Amidst the tension of the mine accidents, Al Jazeera reported that public sentiments against Centerra boiled over September 2013 were protesters in the Issyk Kul region, where Kumtor is located, took the governor hostage and threatened to burn him alive in a car.

The crisis led the spokeswoman for Kyrgyzstan’s state geology and mineral resources agency to comments, “we have to answer the question: Is the economy a priority, or should we protect the environment”.

What has the Government Done to Mitigate Environmental Disasters?

Not so much, the environmental disaster and government nonchalance to the environment has led to more damages than good, and this has led to the extinction of 11 plant and animal species with multitudes endangered.

But in all of this staggering challenges, the national development plan has some priority areas and policies measures that will help to tackle the problems as they are aware of them. The priority areas are as below;

  1. Reform of the national environment and nature management systems.
  2. Reduction of harmful impact and minimisation of negative environmental effects of the economic activities.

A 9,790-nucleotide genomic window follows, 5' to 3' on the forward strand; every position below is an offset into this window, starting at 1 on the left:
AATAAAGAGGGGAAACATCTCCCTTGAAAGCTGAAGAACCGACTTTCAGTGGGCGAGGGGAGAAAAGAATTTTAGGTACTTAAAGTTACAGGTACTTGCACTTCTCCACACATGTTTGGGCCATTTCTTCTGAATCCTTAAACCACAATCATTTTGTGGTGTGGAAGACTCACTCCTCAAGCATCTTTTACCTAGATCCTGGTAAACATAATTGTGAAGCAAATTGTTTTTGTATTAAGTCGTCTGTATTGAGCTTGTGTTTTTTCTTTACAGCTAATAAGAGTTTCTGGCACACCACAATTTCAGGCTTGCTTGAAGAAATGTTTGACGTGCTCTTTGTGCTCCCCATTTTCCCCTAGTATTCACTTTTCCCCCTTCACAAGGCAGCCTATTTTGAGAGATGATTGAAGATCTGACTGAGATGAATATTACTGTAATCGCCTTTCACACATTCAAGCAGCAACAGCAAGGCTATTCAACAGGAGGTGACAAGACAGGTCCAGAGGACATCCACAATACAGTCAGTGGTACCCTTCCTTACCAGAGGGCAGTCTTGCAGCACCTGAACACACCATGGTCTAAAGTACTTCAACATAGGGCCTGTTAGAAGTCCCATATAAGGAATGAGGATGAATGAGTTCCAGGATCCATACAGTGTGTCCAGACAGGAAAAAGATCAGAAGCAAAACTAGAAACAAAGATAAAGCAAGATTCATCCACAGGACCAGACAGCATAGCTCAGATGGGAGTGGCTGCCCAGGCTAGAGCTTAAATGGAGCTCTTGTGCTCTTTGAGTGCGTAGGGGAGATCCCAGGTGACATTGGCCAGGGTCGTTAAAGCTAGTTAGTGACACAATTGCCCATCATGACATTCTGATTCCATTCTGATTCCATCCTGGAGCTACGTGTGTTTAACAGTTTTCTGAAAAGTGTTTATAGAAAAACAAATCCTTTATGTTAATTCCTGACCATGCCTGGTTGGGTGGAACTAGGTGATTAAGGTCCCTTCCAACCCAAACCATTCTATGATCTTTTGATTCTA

3. Preservation of biodiversity and revival of natural ecosystems in the changing climate context.
  4. Low carbon development principles promotion.

All of these comes with multitudes of objectives, but to this moment, there is no visible environmental policy change in the country. In a state where corruption is the bone of contention, one cannot but see more disheartening events happening on the Kumtor mine which poses an environmental challenge – but because of looking right, the government cannot take an active action on stopping the Goldmine companies for now.

But some opposition politicians and their supporters have continued to call for the nationalisation of Kumtor[5], prompting President Albazbek Atambayev to warn that the move would destroy the country’s investment climate as the country depends on foreign capital for industrialisation[6].

And Canterra also threatened to take the case to the international court of arbitration if the government should give in to the opposition demands for nationalisation of the mine.

“For the future, we see Centerra continuing to manage and operate the Kumtor mine…to the end of the mine life [2026],” Pearson told Al Jazeera.

 

Footnotes:

[1] https://www.imf.org/en/Publications/CR/Issues/2016/12/31/The-Kyrgyz-Republic-Poverty-Reduction-Strategy-Paper-41841

[2] http://countrystudies.us/kyrgyzstan/8.htm

[3] http://www.aljazeera.com/indepth/features/2014/06/environmental-cost-kyrgyzstans-gold-mine-201461616400788735.html

[4] https://www.earthworksaction.org/voices/detail/lake_issyk_kul#.Wdz0UxNSzzK

[5] http://www.aljazeera.com/news/asia/2013/06/20136102814129580.html

[6] http://www.aljazeera.com/indepth/features/2014/06/environmental-cost-kyrgyzstans-gold-mine-201461616400788735.html